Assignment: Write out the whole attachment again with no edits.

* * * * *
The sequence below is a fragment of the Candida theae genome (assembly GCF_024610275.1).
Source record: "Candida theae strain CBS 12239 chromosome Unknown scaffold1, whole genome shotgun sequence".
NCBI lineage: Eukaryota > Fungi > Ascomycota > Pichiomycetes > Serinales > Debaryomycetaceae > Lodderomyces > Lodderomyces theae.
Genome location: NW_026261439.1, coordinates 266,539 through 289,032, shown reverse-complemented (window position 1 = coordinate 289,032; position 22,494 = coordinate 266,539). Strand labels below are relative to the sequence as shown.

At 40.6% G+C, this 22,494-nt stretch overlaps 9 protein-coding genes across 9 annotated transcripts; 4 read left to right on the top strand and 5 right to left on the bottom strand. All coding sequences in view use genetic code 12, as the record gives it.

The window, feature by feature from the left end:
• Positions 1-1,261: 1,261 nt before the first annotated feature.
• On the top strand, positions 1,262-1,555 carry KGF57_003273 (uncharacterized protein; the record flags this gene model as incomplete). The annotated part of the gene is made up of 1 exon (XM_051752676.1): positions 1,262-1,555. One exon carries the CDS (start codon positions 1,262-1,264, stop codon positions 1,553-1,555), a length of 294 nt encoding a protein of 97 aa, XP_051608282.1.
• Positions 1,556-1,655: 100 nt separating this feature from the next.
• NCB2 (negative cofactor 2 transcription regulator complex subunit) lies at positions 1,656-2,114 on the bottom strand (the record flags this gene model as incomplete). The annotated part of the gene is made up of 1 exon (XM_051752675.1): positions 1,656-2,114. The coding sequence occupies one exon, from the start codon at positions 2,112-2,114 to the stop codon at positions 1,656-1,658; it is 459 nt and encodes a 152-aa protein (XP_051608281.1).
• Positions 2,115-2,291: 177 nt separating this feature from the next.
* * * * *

The sequence below is a fragment of the Candida theae genome (assembly GCF_024610275.1).
Source record: "Candida theae strain CBS 12239 chromosome Unknown scaffold1, whole genome shotgun sequence".
NCBI lineage: Eukaryota > Fungi > Ascomycota > Pichiomycetes > Serinales > Debaryomycetaceae > Lodderomyces > Lodderomyces theae.
Genome location: NW_026261439.1, coordinates 266,539 through 289,032, shown reverse-complemented (window position 1 = coordinate 289,032; position 22,494 = coordinate 266,539). Strand labels below are relative to the sequence as shown.

At 40.6% G+C, this 22,494-nt stretch overlaps 9 protein-coding genes across 9 annotated transcripts; 4 read left to right on the top strand and 5 right to left on the bottom strand. All coding sequences in view use genetic code 12, as the record gives it.

The window, feature by feature from the left end:
• Positions 1-1,261: 1,261 nt before the first annotated feature.
• On the top strand, positions 1,262-1,555 carry KGF57_003273 (uncharacterized protein; the record flags this gene model as incomplete). The annotated part of the gene is made up of 1 exon (XM_051752676.1): positions 1,262-1,555. One exon carries the CDS (start codon positions 1,262-1,264, stop codon positions 1,553-1,555), a length of 294 nt encoding a protein of 97 aa, XP_051608282.1.
• Positions 1,556-1,655: 100 nt separating this feature from the next.
• NCB2 (negative cofactor 2 transcription regulator complex subunit) lies at positions 1,656-2,114 on the bottom strand (the record flags this gene model as incomplete). The annotated part of the gene is made up of 1 exon (XM_051752675.1): positions 1,656-2,114. The coding sequence occupies one exon, from the start codon at positions 2,112-2,114 to the stop codon at positions 1,656-1,658; it is 459 nt and encodes a 152-aa protein (XP_051608281.1).
• Positions 2,115-2,291: 177 nt separating this feature from the next.